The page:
Our coop was built from mostly reclaimed, recycled and reused materials. We had to purchase a few hinges and latches, but otherwise we found the stuff in our garage or otherwise acquired it. It says something for keeping those odds and ends that "you might need someday."
I started by reading several posts over the course of a couple of years. On the brink of paralysis by analysis, I took the plunge. I went to a local business and asked if I could have any of their old pallets. They gladly gave me a 12 foot long by 54" wide pallet made of oak. The cross pieces were 1" oak slats, 54" long and 5 1/2" wide. The long supports were 3 x 4 oak. There was plenty of trial and error.
The front of the hen house is about 6 or 7 inches higher than the back, allowing for rain to run off the back and out of the run. All but a board or two on each end is on a door that swings open, hinged at the top, to provide ventilation. The front has the window, so we can see our hens roosting or moving about in the hen house. It also provides natural light. The window swings open, similar in design to the back door. Both openings are covered with hardware cloth to keep our hens in and the predators out. Facing the front, on the left side, the end opens completely to allow access to clean the hen house. The ramp to the pop door is attached with hook and eye type fasteners for easy removal when the big door needs to be opened. The door has a smaller pop door that is left open for the hens. The other end has a three bay nesting box. Four hens often use one box.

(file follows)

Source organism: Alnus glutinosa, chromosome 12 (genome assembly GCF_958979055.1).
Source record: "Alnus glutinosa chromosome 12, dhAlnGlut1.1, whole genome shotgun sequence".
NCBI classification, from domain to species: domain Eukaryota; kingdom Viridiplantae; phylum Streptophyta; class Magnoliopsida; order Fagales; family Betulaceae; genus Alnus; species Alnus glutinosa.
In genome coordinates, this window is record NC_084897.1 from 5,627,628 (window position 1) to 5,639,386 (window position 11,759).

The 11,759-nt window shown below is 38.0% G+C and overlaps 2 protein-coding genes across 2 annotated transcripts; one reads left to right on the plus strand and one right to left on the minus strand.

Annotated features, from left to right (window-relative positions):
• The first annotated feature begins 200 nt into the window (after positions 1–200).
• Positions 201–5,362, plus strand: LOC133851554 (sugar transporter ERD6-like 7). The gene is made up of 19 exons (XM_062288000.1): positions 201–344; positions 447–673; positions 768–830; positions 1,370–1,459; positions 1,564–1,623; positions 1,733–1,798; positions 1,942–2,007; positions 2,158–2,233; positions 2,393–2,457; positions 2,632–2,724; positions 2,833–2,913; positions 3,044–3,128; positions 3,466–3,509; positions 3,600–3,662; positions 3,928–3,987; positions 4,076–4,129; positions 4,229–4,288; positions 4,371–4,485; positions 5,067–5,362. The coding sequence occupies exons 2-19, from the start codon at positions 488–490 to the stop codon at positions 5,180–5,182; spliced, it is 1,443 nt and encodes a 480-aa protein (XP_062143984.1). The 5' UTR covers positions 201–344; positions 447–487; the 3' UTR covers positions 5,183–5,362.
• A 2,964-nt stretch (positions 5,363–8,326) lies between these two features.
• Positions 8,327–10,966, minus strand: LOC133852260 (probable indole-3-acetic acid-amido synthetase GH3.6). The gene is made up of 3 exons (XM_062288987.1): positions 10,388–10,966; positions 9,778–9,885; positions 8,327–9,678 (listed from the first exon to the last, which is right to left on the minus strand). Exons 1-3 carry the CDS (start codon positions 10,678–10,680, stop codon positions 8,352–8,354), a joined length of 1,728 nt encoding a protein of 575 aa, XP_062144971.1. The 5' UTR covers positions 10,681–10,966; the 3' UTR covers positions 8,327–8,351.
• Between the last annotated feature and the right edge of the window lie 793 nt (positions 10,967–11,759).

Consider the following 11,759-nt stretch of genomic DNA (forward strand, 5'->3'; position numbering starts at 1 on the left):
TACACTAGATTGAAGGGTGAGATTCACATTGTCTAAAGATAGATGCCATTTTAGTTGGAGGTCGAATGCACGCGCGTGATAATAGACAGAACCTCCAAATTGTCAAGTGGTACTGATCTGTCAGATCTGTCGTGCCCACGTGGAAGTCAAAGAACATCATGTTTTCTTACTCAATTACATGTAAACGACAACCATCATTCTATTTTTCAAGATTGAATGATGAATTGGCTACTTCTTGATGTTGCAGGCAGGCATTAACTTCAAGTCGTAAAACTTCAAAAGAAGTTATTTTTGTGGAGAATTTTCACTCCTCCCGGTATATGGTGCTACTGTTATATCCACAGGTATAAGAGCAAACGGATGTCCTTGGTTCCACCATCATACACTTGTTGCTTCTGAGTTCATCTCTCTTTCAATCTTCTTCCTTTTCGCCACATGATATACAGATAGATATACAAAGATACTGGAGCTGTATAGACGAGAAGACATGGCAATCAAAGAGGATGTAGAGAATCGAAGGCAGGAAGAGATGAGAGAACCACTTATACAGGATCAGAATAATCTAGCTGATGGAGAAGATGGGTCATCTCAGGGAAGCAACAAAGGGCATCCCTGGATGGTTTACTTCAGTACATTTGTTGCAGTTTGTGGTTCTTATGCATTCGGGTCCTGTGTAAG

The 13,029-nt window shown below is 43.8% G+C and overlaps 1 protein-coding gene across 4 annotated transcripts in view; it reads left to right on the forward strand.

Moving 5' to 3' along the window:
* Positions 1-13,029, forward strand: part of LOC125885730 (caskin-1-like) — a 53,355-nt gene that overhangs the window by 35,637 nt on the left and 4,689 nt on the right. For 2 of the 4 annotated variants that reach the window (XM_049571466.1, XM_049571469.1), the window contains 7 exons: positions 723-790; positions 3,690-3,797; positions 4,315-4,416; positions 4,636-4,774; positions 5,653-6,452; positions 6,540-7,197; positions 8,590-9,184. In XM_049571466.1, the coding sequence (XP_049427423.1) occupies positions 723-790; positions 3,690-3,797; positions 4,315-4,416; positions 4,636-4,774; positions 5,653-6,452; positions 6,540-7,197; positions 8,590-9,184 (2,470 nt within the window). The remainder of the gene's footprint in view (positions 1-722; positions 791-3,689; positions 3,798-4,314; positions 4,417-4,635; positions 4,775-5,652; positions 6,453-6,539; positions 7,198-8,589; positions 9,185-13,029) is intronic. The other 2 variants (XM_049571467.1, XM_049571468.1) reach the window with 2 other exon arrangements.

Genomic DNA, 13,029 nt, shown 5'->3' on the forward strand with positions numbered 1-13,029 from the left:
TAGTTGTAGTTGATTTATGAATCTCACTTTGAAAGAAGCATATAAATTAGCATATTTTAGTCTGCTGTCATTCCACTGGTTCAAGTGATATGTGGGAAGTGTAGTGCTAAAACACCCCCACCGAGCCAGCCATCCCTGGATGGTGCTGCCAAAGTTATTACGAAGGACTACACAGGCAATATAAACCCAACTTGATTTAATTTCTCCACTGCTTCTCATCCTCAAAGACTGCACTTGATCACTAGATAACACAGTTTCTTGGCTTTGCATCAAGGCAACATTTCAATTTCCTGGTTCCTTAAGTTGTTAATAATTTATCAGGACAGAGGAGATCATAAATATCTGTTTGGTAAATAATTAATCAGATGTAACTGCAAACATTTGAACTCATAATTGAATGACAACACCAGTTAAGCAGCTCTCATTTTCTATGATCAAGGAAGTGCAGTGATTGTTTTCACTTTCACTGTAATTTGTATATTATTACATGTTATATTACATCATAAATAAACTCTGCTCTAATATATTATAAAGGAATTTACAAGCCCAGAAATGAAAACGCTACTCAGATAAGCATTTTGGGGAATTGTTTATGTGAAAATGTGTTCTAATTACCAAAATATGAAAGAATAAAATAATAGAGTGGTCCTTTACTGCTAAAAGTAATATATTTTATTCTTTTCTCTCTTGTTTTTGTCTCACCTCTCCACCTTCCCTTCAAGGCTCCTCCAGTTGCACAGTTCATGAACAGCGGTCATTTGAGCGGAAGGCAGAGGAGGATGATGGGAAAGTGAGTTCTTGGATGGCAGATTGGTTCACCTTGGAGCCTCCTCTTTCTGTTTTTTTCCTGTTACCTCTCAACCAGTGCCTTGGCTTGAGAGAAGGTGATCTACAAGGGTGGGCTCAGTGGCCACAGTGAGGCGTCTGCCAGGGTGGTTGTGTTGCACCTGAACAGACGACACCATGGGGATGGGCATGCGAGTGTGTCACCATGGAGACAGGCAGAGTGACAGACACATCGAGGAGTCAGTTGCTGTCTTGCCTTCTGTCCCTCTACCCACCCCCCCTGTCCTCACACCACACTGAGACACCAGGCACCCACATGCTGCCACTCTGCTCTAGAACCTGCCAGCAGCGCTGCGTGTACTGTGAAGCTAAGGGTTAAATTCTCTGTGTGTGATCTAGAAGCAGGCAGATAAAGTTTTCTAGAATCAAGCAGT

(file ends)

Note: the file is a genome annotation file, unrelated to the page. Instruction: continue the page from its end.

Materials - I had to purchase the hardware cloth, screws, the hook and eye latches, and some of the hinges - about $68 at Menards. As previously stated, the siding is reclaim lumber from pallets. Some of the 2x4s were ones that I had stored from previous projects and some were reclaim from pallets. The plywood for the floor and next box was in the attic of the garage. The roofing metal was some that a buddy had acquired and gave us. The latches on the end door and pop door were from an old deck project. I found by accident that the latch that holds the pop door closed also works to keep it open. The roost is from a branch that fell in our yard, giving the hens a natural style perch. I cut holes in 2 pieces of 1" thick wood that hang from the ends, so it can easily be removed.
As far as the run is concerned, $50 in T-posts at Tractor Supply and some old woven wire fence that the metal supplier also gave us had us in business. The buddy that supplied the metal roof and fence also gave us 4 hens to start our flock. For the last 10 days or so, the hens have been giving us 3-4 eggs a day.
I'm sure we'll have many design changes that will be discovered in the next year or so. I figure I may sell this hen house and build another one down the road to implement those changes.